Defunding could also cost geopolitical influence. Some of the funding gap is being filled by private donors and smaller NGOs, making oversight and governance of the aid ecosystem far harder than when UNRWA had a larger role. Finally, as was the case when the US withdrew from UNESCO in October 2017, some of the funding slack may be taken up by other states with their own agendas. China increased its share of UNESCO funding to 15%, and then used its enhanced influence to focus support ‘on vocational and job training programs in countries partnering with China on the Belt and Road Initiative (BRI), as well as a partnership with the Chinese Academy of Sciences’.

To Sanction or Not to Sanction

Is this all just strategic communication? In cutting funding, the UK is clearly distancing itself from the actions of those 12 personnel, although this could have been achieved through condemnation alone. Perhaps the financial penalty is an attempt to indicate the UK’s horror at the attacks themselves. And yet, as noted, this was not applied to the BBC, the NHS or even Defence after the death of Baha Mousa. From a strategic communication perspective, consistency of values is critical. Western governments degrade their reputation for respecting human rights whenever they display such double standards. Defunding a UN organisation also muddies the UK’s own narrative regarding the ‘rules-based international order’, something it has especially emphasised in the face of Russia’s flouting of international norms and laws.

No matter how good their processes, large organisations will take on malicious or dangerous people

The other element of the strategic communication argument is when it contributes directly to narratives about the conflict. UNRWA had already announced (on 17 January) that it was commissioning an independent review of itself in response to Israeli allegations that its facilities and resources were being used by Hamas. The organisation wanted to address allegations that UNRWA was not adhering to its mandate of neutrality, and it is entirely possible that the concerns at this time included potential employee involvement in the 7 October attacks. However, Israel didn’t make its allegations public until more than a week afterwards, on the same day that the International Criminal Court (ICJ) provisionally ruled on the South African case alleging Israeli-perpetrated genocide of the Palestinian people. The timing suggests an attempt to shift attention away from the ICJ case in a battle to control the narrative. This clearly succeeded, in no small part due to Israel’s allies; the UK released its statements on the ICJ hearing and the UNRWA funding suspension on the same day. Meanwhile, UNRWA said that it ‘has long been subjected to misinformation and disinformation including about its staff and operations’ in an extensive rebuttal of claims about its relationship with Hamas. Two important but separate issues – an ICJ ruling and the accountability of a major IO – have become lost in a competition for control of a different narrative: that of whether the ongoing action in Gaza is right.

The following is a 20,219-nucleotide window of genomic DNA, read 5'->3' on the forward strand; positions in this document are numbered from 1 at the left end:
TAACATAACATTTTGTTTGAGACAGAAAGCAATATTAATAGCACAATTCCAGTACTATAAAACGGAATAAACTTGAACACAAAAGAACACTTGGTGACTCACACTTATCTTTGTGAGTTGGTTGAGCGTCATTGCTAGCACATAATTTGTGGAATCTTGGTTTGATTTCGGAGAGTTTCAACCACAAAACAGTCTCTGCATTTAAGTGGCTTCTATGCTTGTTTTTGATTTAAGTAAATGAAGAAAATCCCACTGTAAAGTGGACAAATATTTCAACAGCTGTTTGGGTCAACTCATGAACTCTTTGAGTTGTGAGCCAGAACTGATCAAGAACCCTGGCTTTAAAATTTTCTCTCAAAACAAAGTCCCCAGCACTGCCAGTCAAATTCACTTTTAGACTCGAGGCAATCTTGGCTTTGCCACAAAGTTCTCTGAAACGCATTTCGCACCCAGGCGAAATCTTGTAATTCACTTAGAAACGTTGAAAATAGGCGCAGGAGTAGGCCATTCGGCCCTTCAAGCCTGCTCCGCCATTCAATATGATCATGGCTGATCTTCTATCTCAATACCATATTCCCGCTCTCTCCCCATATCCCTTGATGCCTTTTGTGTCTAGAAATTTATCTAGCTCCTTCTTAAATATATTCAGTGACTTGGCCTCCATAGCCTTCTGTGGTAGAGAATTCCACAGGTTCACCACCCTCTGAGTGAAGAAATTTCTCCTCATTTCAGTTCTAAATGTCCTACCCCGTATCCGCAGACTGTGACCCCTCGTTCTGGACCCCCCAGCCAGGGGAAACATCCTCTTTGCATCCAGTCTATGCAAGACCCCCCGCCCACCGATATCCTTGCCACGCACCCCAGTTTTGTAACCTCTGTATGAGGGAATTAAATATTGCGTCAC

Perhaps most importantly, there is very little research into whether defunding works. The UN unsurprisingly feels that defunding is wrong. Certainly, there is evidence that the threat of it from a large donor can enforce change, but achieving such an effect requires persistent donor engagement. Clearly, a donor that withdraws is not as engaged as a donor that sets conditions for ongoing support. It is also worth noting that only half of the top 10 UNRWA donors cut their funding; the EU, Norway, France, Saudi Arabia and Turkey have not, at least until they see the results of the investigation. This ‘wait, see and set conditions’ approach is the one most likely to actually translate into organisational reform.

Evil People in Good Organisations

No matter how good their processes, large organisations will take on malicious or dangerous people. While Oxfam may have been the best known example, concerns have been raised about other organisations within the aid sector, including Save the Children (UK)Mercy CorpsWorld Vision and even Prince Harry’s charity. The problem of abuse by UN peacekeepers is well recognised, and even UNICEF has been censured for failing to stop it. This does not change the fact that these organisations do far more good than harm. The Oxfam report recognised that effective vetting cannot keep all those who intend to cause harm out of an organisation – rather, the organisational culture and processes must focus on dealing with such individuals effectively as soon as they are detected. Intentional infiltration by hostile groups may happen, but even if this was not the case here, given that 90% of the emergency humanitarian workforce consists of local nationals and that Hamas is the political authority in Gaza, UNRWA could never have ensured that no employees had ties to the militant group.

Potential Solutions

The best initial action must be to rapidly and forcefully denounce any involvement in the crimes, and then to ensure that the nature of the problem is immediately, thoroughly and independently investigated. If there are found to be systemic issues within the organisation, then empirical evidence suggests making ongoing support conditional on demonstrable, timely progress towards the necessary end state. Failure to make the required progress should result in predetermined and explicit sanction – either defunding or replacement (such as by a trusted organisation or the UN General Assembly implementing an entirely new structure). This approach would deliver positive action to prevent a recurrence, while not harming the supported population or feeding insecurity. Critically, this policy can be applied to any organisation – UK-based or international – allowing consistency of messaging about what the UK will tolerate, and what it will not.

The views expressed in this Commentary are the authors’, and do not represent those of RUSI or any other institution.